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Re: The Spaniel Spot

Post by gundogguy » Mon Nov 10, 2014 6:24 am

oregonchris wrote:Wanted to introduce myself and say hi, new to the boards from Oregon. My boy has taking a liking to going upland hunting and I foresee here in the next 1-2 yrs a pup in his future. I have a boykin now, 12yr old,and love the dog, although to earlier mentioned boy and his sister, I never had the time to work him and hunt him like I wished I would have. When we get a new pup, will either be another boykin or an ESS, leaning towards ESS because areas I typically hunt are so tall and dense, Boykin would never quit but usually to much for him to go very long and I've felt a bit more leg might help, sound reasonable? All dogs are different, but what if any differences should I expect to see when comparing an ESS to a Boykin?
Secondly I want to start taking the kid around to some trials/hunt tests, have found some for flushers in western oregon/washington, anyone around here know if their are any flushing dog trials ran on the eastside? always been a cow dog guy so want to watch others and learn with my son the right way before we bring in a pup and screw it up.

thanks
Chris
Welcome aboard Chris! Here are some links that will give you some contacts in Oregon. The current trial season has just ended and the National Championships are soon to begin.
Open Champs is in Kansas the Amateur champs in Illinois. These around the country on an annual basis.
In Oregon "Northweast Ess Club is the local club Here is a link to the website http://www.essft.com/NWESSC/home.html.
Not sure if you are referring to the eastside of Oregon or the east side of the USA. Trialing requires mucho travel. Our Zeta dog there on the right hand side of this post put on 6,000 miles this fall going to 10 trials, she had a bang up start for a 2.5 year old.
Best of luck meeting some of the folks out your way!
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Re: The Spaniel Spot

Post by crackerd » Mon Nov 10, 2014 11:41 am

Better served by a springer in myriad ways, given your preferences for hunting (and possibly trialing - hey, congrats gundogguy on your fall good fortunes with Zeta - as Boykins can't run field trials). But what you've noted about your Boykin's endurance, or lack of, ain't emblematic of the breed, upland or in the water but most likely down to your own regimen for training the dog (or not). Ask Neil Mace on this forum about how Boykins hold up hunting pheasants in the Dakotas. Meanwhile, this one's still going fairly strong at almost 14 years old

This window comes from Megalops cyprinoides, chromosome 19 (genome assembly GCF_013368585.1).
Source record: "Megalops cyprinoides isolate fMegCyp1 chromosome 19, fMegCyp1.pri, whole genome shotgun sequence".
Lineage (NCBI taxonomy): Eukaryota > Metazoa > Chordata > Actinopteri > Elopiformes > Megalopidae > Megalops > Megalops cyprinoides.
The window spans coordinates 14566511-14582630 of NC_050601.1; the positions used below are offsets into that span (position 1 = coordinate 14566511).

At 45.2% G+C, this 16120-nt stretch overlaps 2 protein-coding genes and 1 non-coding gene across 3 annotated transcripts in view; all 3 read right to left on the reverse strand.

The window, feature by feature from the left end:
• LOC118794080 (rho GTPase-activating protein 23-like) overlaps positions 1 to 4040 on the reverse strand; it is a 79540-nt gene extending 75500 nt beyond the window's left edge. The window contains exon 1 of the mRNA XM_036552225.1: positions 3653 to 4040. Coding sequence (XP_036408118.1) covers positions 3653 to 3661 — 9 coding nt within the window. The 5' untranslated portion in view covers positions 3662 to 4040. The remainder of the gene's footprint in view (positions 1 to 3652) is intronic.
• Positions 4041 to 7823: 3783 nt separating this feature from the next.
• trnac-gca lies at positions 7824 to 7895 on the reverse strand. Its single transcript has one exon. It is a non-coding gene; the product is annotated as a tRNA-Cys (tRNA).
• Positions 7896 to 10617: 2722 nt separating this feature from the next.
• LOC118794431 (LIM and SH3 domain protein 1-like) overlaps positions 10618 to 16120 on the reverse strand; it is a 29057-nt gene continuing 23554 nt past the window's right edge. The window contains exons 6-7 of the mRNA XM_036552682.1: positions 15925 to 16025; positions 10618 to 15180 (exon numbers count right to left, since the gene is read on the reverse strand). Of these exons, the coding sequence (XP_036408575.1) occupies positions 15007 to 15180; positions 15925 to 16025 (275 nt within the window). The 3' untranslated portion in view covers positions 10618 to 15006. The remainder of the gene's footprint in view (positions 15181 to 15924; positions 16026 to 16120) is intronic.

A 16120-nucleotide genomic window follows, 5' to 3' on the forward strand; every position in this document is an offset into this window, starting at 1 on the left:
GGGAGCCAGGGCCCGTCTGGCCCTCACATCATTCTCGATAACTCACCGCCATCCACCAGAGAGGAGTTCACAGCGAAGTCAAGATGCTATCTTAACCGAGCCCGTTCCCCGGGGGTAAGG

Image

and happier to go harder afield when there are live birds to be found and flushed and trailed as a runner than to go training as a retriever, where there are usually only bumpers and dead birds to be retrieved. Your preferences will decide it, but I wouldn't discount another Boykin based on having raised and trained (or not, as you admitted) a single animal.

MG

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Re: The Spaniel Spot

Post by gundogguy » Tue Nov 11, 2014 4:38 pm

crackerd wrote:Better served by a springer in myriad ways, given your preferences for hunting (and possibly trialing - hey, congrats gundogguy on your fall good fortunes with Zeta - as Boykins can't run field trials). But what you've noted about your Boykin's endurance, or lack of, ain't emblematic of the breed, upland or in the water but most likely down to your own regimen for training the dog (or not). Ask Neil Mace on this forum about how Boykins hold up hunting pheasants in the Dakotas. Meanwhile, this one's still going fairly strong at almost 14 years old

Image

and happier to go harder afield when there are live birds to be found and flushed and trailed as a runner than to go training as a retriever, where there are usually only bumpers and dead birds to be retrieved. Your preferences will decide it, but I wouldn't discount another Boykin based on having raised and trained (or not, as you admitted) a single animal.

MG
Thanks Crackerd, glad to see you still taking nourishment. Boykin would be a great choice for the poster. Now if he wants a dog with a little white on them Springer or Cocker, would also be good choices. But a dark dog like the Boykin would be just fine if that appeals to the poster.
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Re: The Spaniel Spot

Post by crackerd » Wed Nov 12, 2014 3:19 am

gundogguy wrote: Boykin would be a great choice for the poster. Now if he wants a dog with a little white on them Springer or Cocker, would also be good choices.
Hey, Boykins used to have white on them too - what with some of the shall we say shady breedings down South. First one I ever saw was supposedly full-blooded Boykin but was half white! That's the one thing that going AKC - one of two things actually - has been a blessing for. Better breeding practices and enabling Boykins to run AKC retriever hunt tests.

But you know me, I think most any spaniel would be a good choice if you'll put in the training time. But springers have long been and remain the gold standard amongst spaniels and cockers, bless their diabolical little hearts, exude that wow factor afield like no others.